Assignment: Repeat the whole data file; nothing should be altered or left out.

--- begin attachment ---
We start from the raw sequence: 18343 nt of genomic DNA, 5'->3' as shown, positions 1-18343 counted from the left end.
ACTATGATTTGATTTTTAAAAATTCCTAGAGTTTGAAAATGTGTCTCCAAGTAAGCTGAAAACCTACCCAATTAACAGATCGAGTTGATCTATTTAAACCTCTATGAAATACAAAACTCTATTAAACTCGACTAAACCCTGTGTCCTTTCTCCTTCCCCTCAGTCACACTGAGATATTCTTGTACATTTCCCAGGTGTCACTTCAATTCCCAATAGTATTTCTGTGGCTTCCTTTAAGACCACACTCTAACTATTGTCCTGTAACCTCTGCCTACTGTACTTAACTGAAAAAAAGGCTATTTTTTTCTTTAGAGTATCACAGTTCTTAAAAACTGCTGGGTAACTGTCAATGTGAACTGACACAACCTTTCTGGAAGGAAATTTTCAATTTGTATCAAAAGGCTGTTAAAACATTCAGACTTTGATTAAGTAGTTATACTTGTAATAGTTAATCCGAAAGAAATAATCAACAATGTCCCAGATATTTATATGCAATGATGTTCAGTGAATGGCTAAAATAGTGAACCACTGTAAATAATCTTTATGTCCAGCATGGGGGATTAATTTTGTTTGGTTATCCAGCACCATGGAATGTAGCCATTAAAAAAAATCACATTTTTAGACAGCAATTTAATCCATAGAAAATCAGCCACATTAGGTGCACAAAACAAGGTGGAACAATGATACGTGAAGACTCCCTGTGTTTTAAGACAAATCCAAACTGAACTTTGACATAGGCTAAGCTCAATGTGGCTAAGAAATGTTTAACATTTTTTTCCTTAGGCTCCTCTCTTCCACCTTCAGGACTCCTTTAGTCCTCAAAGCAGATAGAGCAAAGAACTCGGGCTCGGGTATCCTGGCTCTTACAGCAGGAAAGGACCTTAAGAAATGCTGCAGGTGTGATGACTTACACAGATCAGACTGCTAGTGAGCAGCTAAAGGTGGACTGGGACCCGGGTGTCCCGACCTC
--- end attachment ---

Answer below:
We start from the raw sequence: 18343 nt of genomic DNA, 5'->3' as shown, positions 1-18343 counted from the left end.
ACTATGATTTGATTTTTAAAAATTCCTAGAGTTTGAAAATGTGTCTCCAAGTAAGCTGAAAACCTACCCAATTAACAGATCGAGTTGATCTATTTAAACCTCTATGAAATACAAAACTCTATTAAACTCGACTAAACCCTGTGTCCTTTCTCCTTCCCCTCAGTCACACTGAGATATTCTTGTACATTTCCCAGGTGTCACTTCAATTCCCAATAGTATTTCTGTGGCTTCCTTTAAGACCACACTCTAACTATTGTCCTGTAACCTCTGCCTACTGTACTTAACTGAAAAAAAGGCTATTTTTTTCTTTAGAGTATCACAGTTCTTAAAAACTGCTGGGTAACTGTCAATGTGAACTGACACAACCTTTCTGGAAGGAAATTTTCAATTTGTATCAAAAGGCTGTTAAAACATTCAGACTTTGATTAAGTAGTTATACTTGTAATAGTTAATCCGAAAGAAATAATCAACAATGTCCCAGATATTTATATGCAATGATGTTCAGTGAATGGCTAAAATAGTGAACCACTGTAAATAATCTTTATGTCCAGCATGGGGGATTAATTTTGTTTGGTTATCCAGCACCATGGAATGTAGCCATTAAAAAAAATCACATTTTTAGACAGCAATTTAATCCATAGAAAATCAGCCACATTAGGTGCACAAAACAAGGTGGAACAATGATACGTGAAGACTCCCTGTGTTTTAAGACAAATCCAAACTGAACTTTGACATAGGCTAAGCTCAATGTGGCTAAGAAATGTTTAACATTTTTTTCCTTAGGCTCCTCTCTTCCACCTTCAGGACTCCTTTAGTCCTCAAAGCAGATAGAGCAAAGAACTCGGGCTCGGGTATCCTGGCTCTTACAGCAGGAAAGGACCTTAAGAAATGCTGCAGGTGTGATGACTTACACAGATCAGACTGCTAGTGAGCAGCTAAAGGTGGACTGGGACCCGGGTGTCCCGACCTC